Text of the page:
A year later she published her only science fiction novel, The Heads of Cerberus (The Thrill Book, 1919). One of the first dystopian novels, the book features a "grey dust from a silver phial" which transports anyone who inhales it to a totalitarian Philadelphia of 2118 AD[4]

One of Bennett's most famous novels was Claimed! (Argosy, 1920; reprinted 1966, 2004, 2018), in which a supernatural artifact summons an ancient and powerful god to early 20th century New Jersey.[13][15] Augustus T. Swift called the novel, "One of the strangest and most compelling science fantasy novels you will ever read").[a]

Apparently The Thrill Book had accepted more of her stories when it was cancelled in October 1919, only seven months after the first issue. These were never published and became lost.[10]


Bennett has been credited as having "the best claim at creating the new genre of dark fantasy".[5] It has been said that Bennett's writings influenced both H. P. Lovecraft and A. Merritt,[3] both of whom "emulated Bennett's earlier style and themes".[3][9] Lovecraft was even said to have praised Bennett's work. However, there is controversy about whether or not this actually happened and the praise appears to have resulted from letters wrongly attributed to Lovecraft.[16][17]

As for Merritt, for several decades critics and readers believed "Francis Stevens" was a pseudonym of his. This rumor only ended with the 1952 reprinting of Citadel of Fear, which featured a biographical introduction of Bennett by Lloyd Arthur Eshbach.[18]

Critic Sam Moskowitz said she was the "greatest woman writer of science fiction in the period between Mary Wollstonecraft Shelley and C.L. Moore".[3]

Because Bennett was the first American woman to have her fantasy and science fiction widely published, she qualifies as a pioneering female fantasy author.[15]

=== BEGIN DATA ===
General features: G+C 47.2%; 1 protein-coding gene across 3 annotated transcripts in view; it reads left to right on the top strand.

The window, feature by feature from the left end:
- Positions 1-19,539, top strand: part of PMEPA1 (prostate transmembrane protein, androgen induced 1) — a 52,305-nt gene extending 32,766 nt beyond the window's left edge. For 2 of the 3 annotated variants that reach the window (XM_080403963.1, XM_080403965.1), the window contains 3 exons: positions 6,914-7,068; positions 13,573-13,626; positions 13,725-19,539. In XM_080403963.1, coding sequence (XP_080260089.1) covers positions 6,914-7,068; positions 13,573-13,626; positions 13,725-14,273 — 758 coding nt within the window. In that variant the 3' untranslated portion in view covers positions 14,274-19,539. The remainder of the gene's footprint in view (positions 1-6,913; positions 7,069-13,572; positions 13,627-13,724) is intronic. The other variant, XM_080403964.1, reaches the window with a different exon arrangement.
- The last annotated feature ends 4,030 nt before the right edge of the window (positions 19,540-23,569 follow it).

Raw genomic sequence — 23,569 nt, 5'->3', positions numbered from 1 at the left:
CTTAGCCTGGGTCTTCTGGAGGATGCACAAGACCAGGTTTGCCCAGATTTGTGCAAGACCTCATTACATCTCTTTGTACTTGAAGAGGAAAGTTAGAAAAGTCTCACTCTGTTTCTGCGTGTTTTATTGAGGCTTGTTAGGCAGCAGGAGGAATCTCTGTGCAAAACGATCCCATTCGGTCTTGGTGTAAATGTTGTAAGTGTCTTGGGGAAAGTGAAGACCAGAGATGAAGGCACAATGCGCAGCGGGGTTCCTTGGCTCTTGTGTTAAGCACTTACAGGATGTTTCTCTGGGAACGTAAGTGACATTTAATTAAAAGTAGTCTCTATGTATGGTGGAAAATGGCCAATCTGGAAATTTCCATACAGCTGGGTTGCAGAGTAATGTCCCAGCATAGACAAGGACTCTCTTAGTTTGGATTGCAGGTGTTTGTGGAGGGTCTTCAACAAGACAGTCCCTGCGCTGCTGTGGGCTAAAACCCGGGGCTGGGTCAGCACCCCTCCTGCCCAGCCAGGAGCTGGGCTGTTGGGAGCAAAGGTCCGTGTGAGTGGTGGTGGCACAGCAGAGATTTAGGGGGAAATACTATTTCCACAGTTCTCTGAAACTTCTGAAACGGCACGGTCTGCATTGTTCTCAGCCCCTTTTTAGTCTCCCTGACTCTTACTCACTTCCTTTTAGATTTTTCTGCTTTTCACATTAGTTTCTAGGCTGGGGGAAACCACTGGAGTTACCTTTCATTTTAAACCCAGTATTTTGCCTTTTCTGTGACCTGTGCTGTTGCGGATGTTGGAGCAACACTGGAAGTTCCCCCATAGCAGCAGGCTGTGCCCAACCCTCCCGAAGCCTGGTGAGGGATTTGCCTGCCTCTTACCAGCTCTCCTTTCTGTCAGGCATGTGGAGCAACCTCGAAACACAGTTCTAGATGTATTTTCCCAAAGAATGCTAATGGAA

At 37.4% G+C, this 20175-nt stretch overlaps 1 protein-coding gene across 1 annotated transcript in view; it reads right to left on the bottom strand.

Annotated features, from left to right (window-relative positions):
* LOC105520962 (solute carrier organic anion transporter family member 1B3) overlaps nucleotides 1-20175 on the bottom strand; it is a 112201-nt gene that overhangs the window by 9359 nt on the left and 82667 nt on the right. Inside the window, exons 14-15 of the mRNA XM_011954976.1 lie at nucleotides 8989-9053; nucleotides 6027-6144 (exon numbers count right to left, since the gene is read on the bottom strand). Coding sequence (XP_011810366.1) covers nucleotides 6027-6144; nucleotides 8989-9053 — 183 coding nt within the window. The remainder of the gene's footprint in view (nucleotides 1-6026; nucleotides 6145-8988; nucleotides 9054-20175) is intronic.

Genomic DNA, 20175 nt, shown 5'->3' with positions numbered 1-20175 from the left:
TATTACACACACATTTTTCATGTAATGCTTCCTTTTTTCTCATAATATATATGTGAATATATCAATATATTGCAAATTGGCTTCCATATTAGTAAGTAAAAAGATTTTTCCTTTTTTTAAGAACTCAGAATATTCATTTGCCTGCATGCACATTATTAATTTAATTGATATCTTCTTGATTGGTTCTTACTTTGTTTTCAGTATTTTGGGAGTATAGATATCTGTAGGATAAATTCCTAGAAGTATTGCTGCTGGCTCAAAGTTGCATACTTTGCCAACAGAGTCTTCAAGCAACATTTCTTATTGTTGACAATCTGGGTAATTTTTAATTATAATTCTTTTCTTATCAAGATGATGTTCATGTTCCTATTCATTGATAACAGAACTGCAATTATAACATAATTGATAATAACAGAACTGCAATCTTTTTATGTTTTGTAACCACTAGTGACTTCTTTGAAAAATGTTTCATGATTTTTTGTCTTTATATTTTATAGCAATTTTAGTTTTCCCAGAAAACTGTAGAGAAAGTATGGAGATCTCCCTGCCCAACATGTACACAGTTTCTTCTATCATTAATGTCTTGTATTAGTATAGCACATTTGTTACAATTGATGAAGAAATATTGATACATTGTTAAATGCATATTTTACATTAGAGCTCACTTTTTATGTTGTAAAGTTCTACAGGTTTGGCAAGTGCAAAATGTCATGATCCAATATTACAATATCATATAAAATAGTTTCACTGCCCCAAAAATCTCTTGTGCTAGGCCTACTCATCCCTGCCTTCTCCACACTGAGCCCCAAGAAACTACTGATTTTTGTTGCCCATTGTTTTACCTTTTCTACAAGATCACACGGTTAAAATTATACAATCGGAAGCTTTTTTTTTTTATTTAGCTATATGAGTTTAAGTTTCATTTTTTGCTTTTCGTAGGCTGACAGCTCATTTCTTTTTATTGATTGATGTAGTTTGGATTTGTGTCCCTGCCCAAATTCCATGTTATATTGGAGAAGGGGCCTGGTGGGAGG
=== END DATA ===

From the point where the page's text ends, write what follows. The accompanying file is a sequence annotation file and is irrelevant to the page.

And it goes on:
• The Citadel of Fear (1918; reprinted in Famous Fantastic Mysteries, February 1942, and in paperback form in 1970,[NY: Paperback Library], 1984[NY: Carroll & Graf], 2015[Armchair Fiction])
  • The Labyrinth (serialized in All-Story Weekly, July 27, August 3, and August 10, 1918; later reprinted as a paperback novel)
  • The Heads of Cerberus 1st book edition. 1952, Cloth, also leather backed, Reading, PA. Polaris Press (Subsidiary of Fantasy Fress, Inc.) ill. Ric Binkley. Intro by Lloyd Arthur Eshbach (Thrill Book, 15 August 1919; reprinted as a paperback novel in 1952 and 1984; Dover 2014)
  • Avalon (serialized in Argosy, August 16 to September 6, 1919; reprinted in Claimed! and Avalon, Black Dog Books, 2018)
  • Claimed (1920; reprinted in 1985, 1996, 2004, 2018) 192pp, cloth and paper, Sense of Wonder Press, James A. Rock & Co., Publishers in trade paperback and hard cover.[6]

Short stories and novellas

  • "The Curious Experience of Thomas Dunbar" (Argosy, March, 1904; as by G. M. Barrows)
  • "The Nightmare," (All-Story Weekly, April 14, 1917)[19]
  • "Friend Island" (All-Story Weekly, September 7, 1918; reprinted in Under the Moons of Mars, edited by Sam Moskowitz, 1970)
  • "Behind the Curtain" (All-Story Weekly, September 21, 1918, reprinted in Famous Fantastic Mysteries, January 1940)
  • "Unseen—Unfeared" (People's Favorite Magazine Feb. 10, 1919; reprinted in Horrors Unknown, edited by Sam Moskowitz, 1971)
  • "The Elf-Trap" (Argosy, July 5, 1919)
  • "Serapion" (serialized in Argosy Weekly, June 19, June 26, July 3, and July 10, 1920; reprinted in Famous Fantastic Mysteries, July 1942)
  • "Sunfire" (1923; original printed in two parts in Weird Tales, July–August 1923, and Weird Tales, September 1923; also reprinted as trade paperback in 1996 by Apex International)


  • Possessed: A Tale of the Demon Serapion (2002; contains the novella "Serapion", retitled, and the short stories "Behind the Curtain", "Elf-Trap" and "Unseen-Unfeared")
  • Nightmare: And Other Tales of Dark Fantasy (University of Nebraska Press, 2004; contains all Stevens' known short fiction except "The Curious Experience of Thomas Dunbar", i.e. "The Nightmare", "The Labyrinth", "Friend Island", "Behind the Curtain", ""Unseen-Unfeared", "The Elf-Trap", "Serapion" and "Sunfire")

See also